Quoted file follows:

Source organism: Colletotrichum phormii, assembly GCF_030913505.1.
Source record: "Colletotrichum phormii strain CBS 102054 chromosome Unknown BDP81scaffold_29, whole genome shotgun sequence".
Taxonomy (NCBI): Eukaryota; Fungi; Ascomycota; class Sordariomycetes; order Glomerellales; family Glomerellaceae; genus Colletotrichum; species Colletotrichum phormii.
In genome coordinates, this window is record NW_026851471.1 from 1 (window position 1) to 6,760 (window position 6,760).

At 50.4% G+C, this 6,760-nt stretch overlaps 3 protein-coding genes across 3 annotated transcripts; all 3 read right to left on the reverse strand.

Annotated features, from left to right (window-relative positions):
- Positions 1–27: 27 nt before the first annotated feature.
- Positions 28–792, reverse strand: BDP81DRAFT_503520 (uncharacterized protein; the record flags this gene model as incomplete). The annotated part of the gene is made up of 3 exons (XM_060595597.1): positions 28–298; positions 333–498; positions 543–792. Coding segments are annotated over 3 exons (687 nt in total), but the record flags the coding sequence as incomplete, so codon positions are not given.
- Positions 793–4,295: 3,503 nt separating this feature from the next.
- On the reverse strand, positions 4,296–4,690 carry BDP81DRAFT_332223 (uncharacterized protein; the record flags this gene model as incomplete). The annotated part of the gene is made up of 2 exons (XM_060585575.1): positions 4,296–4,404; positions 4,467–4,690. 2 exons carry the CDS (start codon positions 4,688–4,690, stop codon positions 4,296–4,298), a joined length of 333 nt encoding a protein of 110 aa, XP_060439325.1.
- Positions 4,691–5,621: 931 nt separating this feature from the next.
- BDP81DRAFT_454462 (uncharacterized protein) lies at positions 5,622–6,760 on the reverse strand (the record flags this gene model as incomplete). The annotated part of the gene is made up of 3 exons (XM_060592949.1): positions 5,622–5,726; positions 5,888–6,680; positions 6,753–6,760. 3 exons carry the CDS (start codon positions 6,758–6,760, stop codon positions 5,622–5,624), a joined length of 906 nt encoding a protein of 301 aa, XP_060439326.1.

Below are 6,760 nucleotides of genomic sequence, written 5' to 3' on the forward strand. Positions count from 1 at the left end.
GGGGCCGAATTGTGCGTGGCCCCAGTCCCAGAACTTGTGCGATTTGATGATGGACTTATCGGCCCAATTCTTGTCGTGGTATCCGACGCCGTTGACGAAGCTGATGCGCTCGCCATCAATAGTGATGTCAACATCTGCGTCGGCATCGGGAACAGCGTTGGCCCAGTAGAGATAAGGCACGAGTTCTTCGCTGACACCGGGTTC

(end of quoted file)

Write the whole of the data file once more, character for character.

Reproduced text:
Source organism: Colletotrichum phormii, assembly GCF_030913505.1.
Source record: "Colletotrichum phormii strain CBS 102054 chromosome Unknown BDP81scaffold_29, whole genome shotgun sequence".
Taxonomy (NCBI): Eukaryota; Fungi; Ascomycota; class Sordariomycetes; order Glomerellales; family Glomerellaceae; genus Colletotrichum; species Colletotrichum phormii.
In genome coordinates, this window is record NW_026851471.1 from 1 (window position 1) to 6,760 (window position 6,760).

At 50.4% G+C, this 6,760-nt stretch overlaps 3 protein-coding genes across 3 annotated transcripts; all 3 read right to left on the reverse strand.

Annotated features, from left to right (window-relative positions):
- Positions 1–27: 27 nt before the first annotated feature.
- Positions 28–792, reverse strand: BDP81DRAFT_503520 (uncharacterized protein; the record flags this gene model as incomplete). The annotated part of the gene is made up of 3 exons (XM_060595597.1): positions 28–298; positions 333–498; positions 543–792. Coding segments are annotated over 3 exons (687 nt in total), but the record flags the coding sequence as incomplete, so codon positions are not given.
- Positions 793–4,295: 3,503 nt separating this feature from the next.
- On the reverse strand, positions 4,296–4,690 carry BDP81DRAFT_332223 (uncharacterized protein; the record flags this gene model as incomplete). The annotated part of the gene is made up of 2 exons (XM_060585575.1): positions 4,296–4,404; positions 4,467–4,690. 2 exons carry the CDS (start codon positions 4,688–4,690, stop codon positions 4,296–4,298), a joined length of 333 nt encoding a protein of 110 aa, XP_060439325.1.
- Positions 4,691–5,621: 931 nt separating this feature from the next.
- BDP81DRAFT_454462 (uncharacterized protein) lies at positions 5,622–6,760 on the reverse strand (the record flags this gene model as incomplete). The annotated part of the gene is made up of 3 exons (XM_060592949.1): positions 5,622–5,726; positions 5,888–6,680; positions 6,753–6,760. 3 exons carry the CDS (start codon positions 6,758–6,760, stop codon positions 5,622–5,624), a joined length of 906 nt encoding a protein of 301 aa, XP_060439326.1.

Below are 6,760 nucleotides of genomic sequence, written 5' to 3' on the forward strand. Positions count from 1 at the left end.
GGGGCCGAATTGTGCGTGGCCCCAGTCCCAGAACTTGTGCGATTTGATGATGGACTTATCGGCCCAATTCTTGTCGTGGTATCCGACGCCGTTGACGAAGCTGATGCGCTCGCCATCAATAGTGATGTCAACATCTGCGTCGGCATCGGGAACAGCGTTGGCCCAGTAGAGATAAGGCACGAGTTCTTCGCTGACACCGGGTTC